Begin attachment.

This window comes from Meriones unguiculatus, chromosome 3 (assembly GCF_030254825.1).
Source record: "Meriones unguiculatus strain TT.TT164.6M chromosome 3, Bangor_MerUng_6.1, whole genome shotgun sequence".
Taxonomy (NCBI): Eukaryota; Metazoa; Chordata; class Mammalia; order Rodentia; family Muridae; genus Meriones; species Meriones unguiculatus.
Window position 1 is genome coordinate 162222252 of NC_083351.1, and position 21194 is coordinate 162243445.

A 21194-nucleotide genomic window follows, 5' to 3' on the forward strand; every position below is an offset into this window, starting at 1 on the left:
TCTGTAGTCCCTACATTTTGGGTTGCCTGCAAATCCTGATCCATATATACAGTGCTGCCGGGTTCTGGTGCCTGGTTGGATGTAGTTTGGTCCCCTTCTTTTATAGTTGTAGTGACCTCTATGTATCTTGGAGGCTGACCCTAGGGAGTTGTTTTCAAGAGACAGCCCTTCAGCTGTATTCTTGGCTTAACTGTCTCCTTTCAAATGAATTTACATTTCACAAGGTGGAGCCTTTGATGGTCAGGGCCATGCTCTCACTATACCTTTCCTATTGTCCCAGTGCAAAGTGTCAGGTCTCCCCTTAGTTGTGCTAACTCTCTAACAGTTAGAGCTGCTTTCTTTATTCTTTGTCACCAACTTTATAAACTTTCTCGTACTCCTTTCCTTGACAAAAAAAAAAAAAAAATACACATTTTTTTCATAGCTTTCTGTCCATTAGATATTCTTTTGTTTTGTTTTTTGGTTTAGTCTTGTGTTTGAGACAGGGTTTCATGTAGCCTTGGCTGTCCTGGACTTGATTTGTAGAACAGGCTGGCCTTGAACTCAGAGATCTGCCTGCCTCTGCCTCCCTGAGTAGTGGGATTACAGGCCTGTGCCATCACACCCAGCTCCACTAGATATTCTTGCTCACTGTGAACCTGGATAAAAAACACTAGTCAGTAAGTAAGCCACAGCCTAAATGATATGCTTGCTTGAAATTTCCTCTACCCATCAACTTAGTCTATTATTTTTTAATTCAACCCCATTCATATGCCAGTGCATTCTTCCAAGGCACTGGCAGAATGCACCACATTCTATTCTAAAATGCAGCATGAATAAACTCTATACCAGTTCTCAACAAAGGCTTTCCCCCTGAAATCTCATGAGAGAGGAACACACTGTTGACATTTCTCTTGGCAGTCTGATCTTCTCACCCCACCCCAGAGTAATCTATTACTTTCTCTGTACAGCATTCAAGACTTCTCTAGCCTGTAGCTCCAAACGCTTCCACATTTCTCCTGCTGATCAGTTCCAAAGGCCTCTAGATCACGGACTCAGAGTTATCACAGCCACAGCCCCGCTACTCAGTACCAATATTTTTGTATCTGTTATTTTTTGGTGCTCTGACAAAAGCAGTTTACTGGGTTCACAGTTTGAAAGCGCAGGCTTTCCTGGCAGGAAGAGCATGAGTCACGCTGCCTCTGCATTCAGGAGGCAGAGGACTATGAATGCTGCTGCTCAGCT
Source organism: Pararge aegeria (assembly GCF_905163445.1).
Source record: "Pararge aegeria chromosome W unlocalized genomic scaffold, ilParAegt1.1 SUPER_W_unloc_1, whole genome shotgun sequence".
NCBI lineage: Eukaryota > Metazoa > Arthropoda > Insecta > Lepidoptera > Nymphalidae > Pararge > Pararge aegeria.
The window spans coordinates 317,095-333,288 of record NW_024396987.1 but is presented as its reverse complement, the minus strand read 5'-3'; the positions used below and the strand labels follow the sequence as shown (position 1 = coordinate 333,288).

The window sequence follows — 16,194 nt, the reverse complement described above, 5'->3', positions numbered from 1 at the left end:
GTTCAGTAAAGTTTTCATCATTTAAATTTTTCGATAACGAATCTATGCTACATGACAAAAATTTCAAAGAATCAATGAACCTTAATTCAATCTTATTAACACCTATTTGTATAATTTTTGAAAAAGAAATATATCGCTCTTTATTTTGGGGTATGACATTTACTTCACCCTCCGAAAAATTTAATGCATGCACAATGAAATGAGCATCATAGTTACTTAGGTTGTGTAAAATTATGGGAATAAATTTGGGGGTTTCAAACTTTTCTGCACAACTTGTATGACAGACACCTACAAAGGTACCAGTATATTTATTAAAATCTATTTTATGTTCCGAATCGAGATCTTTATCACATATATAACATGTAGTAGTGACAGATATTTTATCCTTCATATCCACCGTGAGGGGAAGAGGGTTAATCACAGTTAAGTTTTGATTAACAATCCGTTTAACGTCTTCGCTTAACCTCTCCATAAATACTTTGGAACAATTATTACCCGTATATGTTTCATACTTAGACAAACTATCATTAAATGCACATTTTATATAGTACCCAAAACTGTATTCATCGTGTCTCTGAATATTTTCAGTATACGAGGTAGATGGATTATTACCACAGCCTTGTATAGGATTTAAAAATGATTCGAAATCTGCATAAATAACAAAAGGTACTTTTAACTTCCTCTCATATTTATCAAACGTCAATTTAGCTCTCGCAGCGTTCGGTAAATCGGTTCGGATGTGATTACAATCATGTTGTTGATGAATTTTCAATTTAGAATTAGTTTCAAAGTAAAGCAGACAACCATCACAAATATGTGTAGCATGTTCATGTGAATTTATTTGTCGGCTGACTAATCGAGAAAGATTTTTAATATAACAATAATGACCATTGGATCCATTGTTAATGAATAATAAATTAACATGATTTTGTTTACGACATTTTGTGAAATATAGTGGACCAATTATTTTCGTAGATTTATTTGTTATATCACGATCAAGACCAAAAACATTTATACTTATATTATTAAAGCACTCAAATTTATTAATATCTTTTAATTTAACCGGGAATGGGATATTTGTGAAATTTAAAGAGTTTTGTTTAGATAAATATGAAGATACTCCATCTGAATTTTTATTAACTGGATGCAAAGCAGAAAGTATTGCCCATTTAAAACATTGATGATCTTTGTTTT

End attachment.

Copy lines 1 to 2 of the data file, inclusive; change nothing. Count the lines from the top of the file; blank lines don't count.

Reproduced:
This window comes from Meriones unguiculatus, chromosome 3 (assembly GCF_030254825.1).
Source record: "Meriones unguiculatus strain TT.TT164.6M chromosome 3, Bangor_MerUng_6.1, whole genome shotgun sequence".